Why do these inheritors leave Paradise? Something must have gone wrong in the system. The exodus only began after we were reborn. Hence, the blame is not with the colonials and their House of Commons. It is ours and ours alone, lying firmly in the Pontius hands of the custodians who were chosen to charter our future, and seemingly have failed in their delivery. Isn t it a fact that there is a mass cry for employment outside. The mason and the maid lead, followed by the waiter, the janitor and the bartender. Name him, and he is there, looking for agents to send him to some far away Valhalla. The banker too, and the medicine man, fill passport forms, standing side by side with the young urban professional and the academic erudite. All looking across the sea, from the shores of Paradise. There are some consolations too, one cannot be totally paranoid. The factory jobs are there for the tradeless. Foreign Marks and local Spencer make the mint and scope the cream and the poor Paradisians eat the peanut. Still, it's something to keep the kitchen fires burning. The rest of the no skills pawn their souls to go abroad. Local Dick Whitingtons charging into the unknown, exploited at every toll gate (there are many) and slave in alien homes in the Middle East and Asia, sending their carefully hoarded pitiful dirams and dollars to their loved ones, whilst counting agonising days to return home. Sixty years have gone by from the day of independence. The blameless blame, the nameless suffer, the shameless go on, ramroding their way to erode and annihilate Paradise. No need to further elaborate, the reasons are obvious. Some things happen to be best left unsaid. Let me be the coward and let discretion become the better part of my limited attempts at journalism.
Call me a fool if it pleases you and I ll accept it. But let me trickle some sanity to your thoughts. Just to kindle an interest. Totally non political. I cannot and do not separate the villain from the venerated, the line is too thin and the facts are wildly scattered. The truth certainly is in masquerade. The Lankan Paradise is not lost, not yet. It is certainly misplaced. That much can be clearly seen, lest one be blind. What happens in the end to things that are misplaced? They never get found and as time goes by; it sure will become something permanently missing. Ours is a Paradise misplaced. Let us all valiantly search, it is not too late. Let us collectively find ourselves and our land, before it vanishes beyond the limit, and becomes a Paradise Lost.
Tuesday, June 10, 2008
By Louise Gray
Louise Gray's blog of working for a tree conservation society in Sri Lanka
I have been in Sri Lanka long enough now to just about have a routine. In other circumstances that might mean things could get boring. Here it is quite the opposite. Take my walk to work.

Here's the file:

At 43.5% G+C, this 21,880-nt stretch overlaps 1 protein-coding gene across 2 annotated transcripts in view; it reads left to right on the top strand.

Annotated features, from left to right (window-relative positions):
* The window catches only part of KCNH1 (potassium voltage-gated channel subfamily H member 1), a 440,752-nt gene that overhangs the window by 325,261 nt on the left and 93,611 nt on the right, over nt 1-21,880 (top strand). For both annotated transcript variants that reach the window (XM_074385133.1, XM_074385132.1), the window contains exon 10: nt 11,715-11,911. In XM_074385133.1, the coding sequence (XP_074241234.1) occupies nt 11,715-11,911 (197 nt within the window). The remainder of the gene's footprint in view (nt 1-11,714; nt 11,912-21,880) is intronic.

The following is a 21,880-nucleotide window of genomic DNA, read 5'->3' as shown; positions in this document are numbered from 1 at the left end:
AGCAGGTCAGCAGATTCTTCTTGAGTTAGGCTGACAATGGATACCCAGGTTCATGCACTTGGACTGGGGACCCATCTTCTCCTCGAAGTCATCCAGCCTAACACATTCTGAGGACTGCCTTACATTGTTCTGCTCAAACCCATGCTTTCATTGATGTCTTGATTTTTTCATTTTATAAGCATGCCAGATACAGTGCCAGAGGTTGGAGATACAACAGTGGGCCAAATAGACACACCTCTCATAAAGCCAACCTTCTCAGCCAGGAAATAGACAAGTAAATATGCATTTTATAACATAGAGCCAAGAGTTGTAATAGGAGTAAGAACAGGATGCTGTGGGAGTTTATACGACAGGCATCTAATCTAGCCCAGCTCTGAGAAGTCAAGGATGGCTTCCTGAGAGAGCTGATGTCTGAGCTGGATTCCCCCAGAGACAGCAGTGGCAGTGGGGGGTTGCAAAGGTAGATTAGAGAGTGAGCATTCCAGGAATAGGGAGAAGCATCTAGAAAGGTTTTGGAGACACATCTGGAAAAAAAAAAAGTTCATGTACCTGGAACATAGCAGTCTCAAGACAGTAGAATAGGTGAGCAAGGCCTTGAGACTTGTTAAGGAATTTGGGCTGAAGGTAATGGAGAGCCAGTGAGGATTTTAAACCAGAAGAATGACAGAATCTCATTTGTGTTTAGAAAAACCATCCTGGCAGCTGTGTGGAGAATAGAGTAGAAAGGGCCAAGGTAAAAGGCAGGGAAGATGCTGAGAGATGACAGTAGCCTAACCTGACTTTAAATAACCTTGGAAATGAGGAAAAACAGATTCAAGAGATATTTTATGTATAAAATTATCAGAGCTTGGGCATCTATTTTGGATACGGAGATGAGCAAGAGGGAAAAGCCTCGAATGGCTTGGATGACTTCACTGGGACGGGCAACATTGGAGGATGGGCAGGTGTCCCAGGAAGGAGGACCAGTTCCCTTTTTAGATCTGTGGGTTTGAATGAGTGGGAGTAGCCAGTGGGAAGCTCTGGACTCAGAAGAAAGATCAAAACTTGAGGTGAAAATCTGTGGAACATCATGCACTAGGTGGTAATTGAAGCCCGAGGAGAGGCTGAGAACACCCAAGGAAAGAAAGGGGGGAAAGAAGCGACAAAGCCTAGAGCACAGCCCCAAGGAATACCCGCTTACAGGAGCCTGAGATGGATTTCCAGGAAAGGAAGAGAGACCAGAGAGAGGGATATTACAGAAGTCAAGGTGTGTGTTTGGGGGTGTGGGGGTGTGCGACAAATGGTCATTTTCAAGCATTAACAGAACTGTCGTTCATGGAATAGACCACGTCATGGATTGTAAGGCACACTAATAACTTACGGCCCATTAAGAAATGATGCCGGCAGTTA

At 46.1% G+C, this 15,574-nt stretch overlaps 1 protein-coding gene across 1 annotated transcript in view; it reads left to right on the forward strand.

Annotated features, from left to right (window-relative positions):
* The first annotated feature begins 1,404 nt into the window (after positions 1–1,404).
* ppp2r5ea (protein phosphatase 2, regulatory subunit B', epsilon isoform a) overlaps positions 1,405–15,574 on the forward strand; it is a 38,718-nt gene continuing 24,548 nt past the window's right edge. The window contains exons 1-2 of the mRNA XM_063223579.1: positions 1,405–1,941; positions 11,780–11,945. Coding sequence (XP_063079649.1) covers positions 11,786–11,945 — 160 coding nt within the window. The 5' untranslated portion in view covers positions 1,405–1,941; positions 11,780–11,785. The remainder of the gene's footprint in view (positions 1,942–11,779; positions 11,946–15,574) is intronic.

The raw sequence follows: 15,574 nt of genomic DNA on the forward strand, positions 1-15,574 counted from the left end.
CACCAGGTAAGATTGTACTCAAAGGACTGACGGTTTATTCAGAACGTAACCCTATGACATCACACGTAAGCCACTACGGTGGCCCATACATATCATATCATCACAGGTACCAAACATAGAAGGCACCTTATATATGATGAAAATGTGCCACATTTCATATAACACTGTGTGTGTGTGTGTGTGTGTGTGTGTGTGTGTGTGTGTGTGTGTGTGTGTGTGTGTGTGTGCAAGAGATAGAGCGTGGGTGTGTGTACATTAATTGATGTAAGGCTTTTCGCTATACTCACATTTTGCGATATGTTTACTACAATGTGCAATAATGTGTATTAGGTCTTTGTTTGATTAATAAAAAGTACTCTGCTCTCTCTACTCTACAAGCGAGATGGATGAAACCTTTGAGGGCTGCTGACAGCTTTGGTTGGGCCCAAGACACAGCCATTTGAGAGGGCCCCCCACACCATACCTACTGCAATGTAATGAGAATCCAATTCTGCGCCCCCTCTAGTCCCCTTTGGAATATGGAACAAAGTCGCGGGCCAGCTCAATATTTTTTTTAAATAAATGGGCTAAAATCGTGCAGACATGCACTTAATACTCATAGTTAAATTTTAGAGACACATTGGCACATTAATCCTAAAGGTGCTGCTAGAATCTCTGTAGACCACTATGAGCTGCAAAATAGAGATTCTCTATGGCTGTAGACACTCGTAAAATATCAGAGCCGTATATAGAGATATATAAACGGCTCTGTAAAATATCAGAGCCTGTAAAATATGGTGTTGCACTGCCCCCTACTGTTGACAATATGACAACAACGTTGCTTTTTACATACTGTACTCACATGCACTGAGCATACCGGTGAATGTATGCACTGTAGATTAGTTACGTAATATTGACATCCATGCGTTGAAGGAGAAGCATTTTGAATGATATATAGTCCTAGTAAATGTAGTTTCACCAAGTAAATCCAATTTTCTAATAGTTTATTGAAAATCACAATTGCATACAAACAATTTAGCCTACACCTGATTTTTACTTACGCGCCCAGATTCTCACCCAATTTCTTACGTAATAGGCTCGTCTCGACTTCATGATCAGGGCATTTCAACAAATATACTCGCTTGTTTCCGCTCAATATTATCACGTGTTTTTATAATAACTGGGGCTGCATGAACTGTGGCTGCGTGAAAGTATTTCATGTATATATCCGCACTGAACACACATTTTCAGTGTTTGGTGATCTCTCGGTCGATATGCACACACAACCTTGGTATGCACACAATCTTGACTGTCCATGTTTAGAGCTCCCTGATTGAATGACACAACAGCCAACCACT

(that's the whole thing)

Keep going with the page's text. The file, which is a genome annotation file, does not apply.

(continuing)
As soon as I step out my front door on Kirula Road, Colombo 5 I am confronted by men with armfuls of guns. It is a local security firm and they are always very friendly but I have not quite got used to being greeted by groups of men unloading AK47s from white vans first thing in the morning.
I turn onto a dusty street already full of traffic to be greeted by a familiar cry: "Madam! Taxi!" It's the dawn patrol of tuk tuk drivers. I ignore them and walk on, but they persist. "Ok madam, get in".
"No, thank you," I refuse. "I am walking."
This will take some time to sink in as maybe one or two tuks trail me down the road hoping I will change my mind.
By the time I have reached my first obstacle fondly known as rat corner, because I usually narrowly miss stepping on a rodent at this juncture, they have peeled off.
advertisementI will get a few more by the time I turn on to Jawatta Road, the main thoroughfare I have to negotiate. The traffic is dreadful. Big Lanka Ashok Leylands, the local buses and undisputed kings of the road, roar past scattering terrified tuk tuks.
"There are zebra crossings which are meant to stop the traffic but the only protection they give you in Sri Lanka is if you are run over on a zebra crossing it is the driver's fault, whereas if its anywhere else it is your own fault. They would certainly not have much sympathy with someone so stupid as to attempt to walk to work, especially when I have so many offers of transport.
"Hello miss taxi?"
"No, really, I'm walking."
The roads I pass reflect the rulers of the country from the Portuguese Don Carolis Road to the very British Ascot Avenue. In the same way the places of worship reflect the mixed religion in the country, from the majority Buddhists, 18 per cent Hindus and minority Muslims and Christians.
The Buddhist shrine is always adorned with offerings of fragrant flowers, fresh fruit and water and I will often see worshippers stopping to offer prayer. The Hindu temple is even more colourful with its tangle of Gods and wafts of incense. By comparison the Anglican church on the corner and the mosque seem dull in the extreme.
Anyway I can never stop without attracting attention. "Aha! You want a trishaw madam?"
"No, I don't."
I'm really just being stubborn now as it is hot work walking in 30ºC plus and while there is no AC in tuk tuks there is a moderately cooling breeze. If you are lucky the driver will have garlands of flowers around the windscreen, pictures of laughing Chinese babies or psychedelic seat coverings lovingly protected by sheets of clear plastic.
Like London taxi drivers there is always plenty of chat almost always beginning with "Where you from?" followed by "You married?" I prefer to practice my Sinhala but this can be confusing for everyone involved.
I press on past various Sri Lankan ministries. I pass the ministry of water and irrigation and the ministry of youth empowerment and socio-economic development. There is also a ministry of religious affairs and moral enlightenment and a department of ayurveda. Sri Lanka has one of the highest numbers of ministries in the world with more than 100 members of cabinet. Unfortunately I do not go past the ministry of silly walks.